The Village Sign
The village sign, which stands adjacent to the main A47 road through the village, at the junction with Common Lane, was commissioned following Queen Elizabeth’s Silver Jubilee in 1977.
Prior to the Jubilee it was proposed that some celebrations should be arranged for the village. A notice was posted in the parish magazine inviting those who might be interested in forming a committee to meet at the Carpenters Arms to discuss the matter.
A number of people turned up, including Miss Smith, Gerry and Dawn Smith, David Wright, Chris Chestney, Tony Hepher and Cliff Robins. It may be that there were others too – but at present I cannot recall who else might have been there.
Over a beer or two it was decided to form a committee to arrange celebrations on the day. It was also decided that the committee should endeavour to raise funds for a permanent memorial of the occasion. It was well known that many villages throughout Norfolk had some very attractive carved village signs, usually erected in some prominent point in the village. It was thought that such a sign would be very appropriate for East Winch and West Bilney. The aim therefore became to raise enough funds to finance such a project.
A small committee was organised in the village to arrange the celebrations for the Jubilee; Gerry Smith was elected as Chairman, I believe that his wife Dawn became Treasurer and Cliff Robins was the Secretary.
The school raised over £100 towards the cost of the sign with a sponsored 'spell-in' and private donations contributed to funds.
For Jubilee Day a bouncy castle and fun and games were held at the village hall (or was it on the cricket field?) with stalls, a Bar-B-Q. Each of the children at the school was presented with a celebratory china mug and in the evening a party was held at the Village Hall, with music, dancing and so on.
For the design of the proposed village sign, a small competition was held. Villagers were invited to submit a design for the sign. A free hand was allowed, though it was expected that it should include elements relevant to the villages. A small prize would be given to the person who designed the winning entry. In the event, a rather limited number of entries were submitted and finally two were selected as being worthy of the prize which was therefore split between them.
From those entries, the committee chose to combine elements from each. The brief given for the final design was to include reference to the two churches, the common, wildlife and agriculture.
A number of proposed designs were then prepared – keeping in mind that the sign was to be carved in wood and should be attractive and eye catching.
You may see from the above photograph of the existing sign that, whilst very similar, the actual sign differs from the two drawings also shown here which were early alternatives. Both All Saints Church and St Cecilia’s are included in the design, as are the rooks that are commonly seen, a fox with a rabbit for its dinner, an owl and an adder – all of which may be seen around the woods and common. The sign was made by Mr Bristow of Cantley - well known for other similar signs he had made.Whilst the sign was being carved, by Mr Bristow, consideration was being given as to where to erect it. A number of options were taken into consideration, though with no ‘Village Green’ available,which might have lent itself as an obvious site, it was thought that placing it on the edge of the common, adjacent to the main road through the village, would make it visible to a greater number of people. Permission to site it there had to be obtained from the Norfolk Naturalists Trust and from certain Common Rights holders as it was to be erected on common land. Permission was given and plans were put in place. An area was cleared, some paving laid and a base constructed for the sign.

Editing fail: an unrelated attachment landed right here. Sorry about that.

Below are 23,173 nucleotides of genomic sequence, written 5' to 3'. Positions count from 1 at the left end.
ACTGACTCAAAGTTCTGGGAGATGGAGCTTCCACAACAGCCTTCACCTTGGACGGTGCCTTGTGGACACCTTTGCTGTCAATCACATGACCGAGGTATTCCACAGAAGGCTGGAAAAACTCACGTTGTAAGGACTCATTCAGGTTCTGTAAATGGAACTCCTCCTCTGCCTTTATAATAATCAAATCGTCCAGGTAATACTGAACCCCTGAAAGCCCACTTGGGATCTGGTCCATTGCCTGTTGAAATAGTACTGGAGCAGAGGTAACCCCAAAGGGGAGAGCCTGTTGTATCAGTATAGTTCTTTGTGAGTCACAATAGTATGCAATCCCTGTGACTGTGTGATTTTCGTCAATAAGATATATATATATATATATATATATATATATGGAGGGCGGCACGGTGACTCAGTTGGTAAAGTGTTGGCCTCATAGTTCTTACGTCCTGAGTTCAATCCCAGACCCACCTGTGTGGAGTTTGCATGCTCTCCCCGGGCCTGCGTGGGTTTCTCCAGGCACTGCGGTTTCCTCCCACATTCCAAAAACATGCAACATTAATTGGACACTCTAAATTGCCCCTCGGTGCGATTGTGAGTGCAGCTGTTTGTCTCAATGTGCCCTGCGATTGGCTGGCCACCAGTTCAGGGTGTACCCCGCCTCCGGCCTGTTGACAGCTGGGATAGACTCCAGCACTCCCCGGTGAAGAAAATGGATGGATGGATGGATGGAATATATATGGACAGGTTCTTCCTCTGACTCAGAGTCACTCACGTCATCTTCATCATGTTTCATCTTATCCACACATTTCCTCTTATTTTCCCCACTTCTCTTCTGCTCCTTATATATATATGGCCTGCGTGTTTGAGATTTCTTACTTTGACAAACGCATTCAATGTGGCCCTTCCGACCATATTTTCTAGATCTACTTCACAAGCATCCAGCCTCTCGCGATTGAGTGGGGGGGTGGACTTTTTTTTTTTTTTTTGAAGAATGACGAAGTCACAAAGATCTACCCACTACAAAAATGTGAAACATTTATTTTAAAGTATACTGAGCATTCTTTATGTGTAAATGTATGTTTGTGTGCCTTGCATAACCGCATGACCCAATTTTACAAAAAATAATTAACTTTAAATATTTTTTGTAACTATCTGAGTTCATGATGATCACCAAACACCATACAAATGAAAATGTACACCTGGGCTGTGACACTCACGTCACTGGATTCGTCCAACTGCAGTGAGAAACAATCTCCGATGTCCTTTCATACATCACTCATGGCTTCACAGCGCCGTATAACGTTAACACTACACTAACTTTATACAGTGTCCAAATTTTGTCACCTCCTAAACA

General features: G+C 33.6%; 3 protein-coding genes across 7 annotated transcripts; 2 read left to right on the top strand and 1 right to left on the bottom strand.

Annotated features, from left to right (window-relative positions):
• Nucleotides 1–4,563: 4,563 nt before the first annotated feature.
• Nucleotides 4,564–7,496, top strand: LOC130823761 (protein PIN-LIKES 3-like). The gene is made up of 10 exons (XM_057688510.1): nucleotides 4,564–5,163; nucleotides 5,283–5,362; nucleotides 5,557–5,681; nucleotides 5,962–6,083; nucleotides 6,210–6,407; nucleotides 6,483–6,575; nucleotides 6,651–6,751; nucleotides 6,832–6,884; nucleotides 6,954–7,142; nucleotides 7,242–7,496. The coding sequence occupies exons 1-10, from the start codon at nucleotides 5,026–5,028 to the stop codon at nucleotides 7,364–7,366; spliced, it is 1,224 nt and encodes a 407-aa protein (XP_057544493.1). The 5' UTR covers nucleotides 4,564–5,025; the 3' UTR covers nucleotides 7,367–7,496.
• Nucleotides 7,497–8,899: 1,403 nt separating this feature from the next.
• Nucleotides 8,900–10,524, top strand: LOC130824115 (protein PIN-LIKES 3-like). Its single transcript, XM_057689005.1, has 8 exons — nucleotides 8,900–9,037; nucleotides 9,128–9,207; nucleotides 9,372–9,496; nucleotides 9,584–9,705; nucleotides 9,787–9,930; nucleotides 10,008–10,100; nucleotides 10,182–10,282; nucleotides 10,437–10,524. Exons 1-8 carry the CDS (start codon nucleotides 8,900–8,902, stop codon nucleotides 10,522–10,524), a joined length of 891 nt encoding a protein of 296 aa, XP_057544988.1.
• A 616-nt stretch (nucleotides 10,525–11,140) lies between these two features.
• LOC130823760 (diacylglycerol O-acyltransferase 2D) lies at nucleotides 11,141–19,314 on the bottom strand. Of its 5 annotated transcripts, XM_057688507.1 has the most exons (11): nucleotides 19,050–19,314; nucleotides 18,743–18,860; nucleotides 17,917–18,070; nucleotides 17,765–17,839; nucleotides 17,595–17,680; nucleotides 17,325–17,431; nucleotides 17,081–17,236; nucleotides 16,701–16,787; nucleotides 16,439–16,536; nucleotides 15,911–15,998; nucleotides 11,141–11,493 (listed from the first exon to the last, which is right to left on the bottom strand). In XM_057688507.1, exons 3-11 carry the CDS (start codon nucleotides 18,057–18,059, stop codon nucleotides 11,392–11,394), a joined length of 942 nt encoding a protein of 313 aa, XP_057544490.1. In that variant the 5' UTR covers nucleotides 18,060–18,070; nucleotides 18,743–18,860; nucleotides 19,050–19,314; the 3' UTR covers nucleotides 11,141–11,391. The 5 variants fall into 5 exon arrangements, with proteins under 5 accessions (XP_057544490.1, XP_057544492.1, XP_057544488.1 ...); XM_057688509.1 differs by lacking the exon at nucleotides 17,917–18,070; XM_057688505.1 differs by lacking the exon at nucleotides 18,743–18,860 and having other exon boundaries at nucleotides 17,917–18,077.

Eventually the wood carver completed his work, the painting and varnishing was completed, and the sign was collected and brought back to the village. It was errected on the edge of the common by Mr Millward of West Acre
The committee considered that it was a magnificent and striking piece of work and were very pleased with the outcome.
The whole thing had taken some 18 months or so to get to this stage and arrangements were then made for a grand unveiling. It was now 1979 and we were lucky enough to be able to have the Bishop of Norwich – Right Revd. Maurice Wood – graciously agree to dedicate and unveil the sign. Prior to the unveiling, The Bishop conducted a united family communion service at the church.
The photographs here show the Bishop with the Parish Priest – Revd, Arthur Green - and members of the organising committee at the ceremony.
At this point the organising committee was disbanded – its work having been done.
Maintenance of the sign was handed over to the Parish Council. Since 1979 it has been re-painted a number of times by Derek Steele and some repairs have been required. In more recent times the sign has been fitted with a hood to protect it a little from the weather.
We hope to see the sign stand on the corner of the common for many years to come.
(Webmasters Note: Should you have any more information about the sign and are able to add to the story, please contact us. We should be very pleased to hear from you.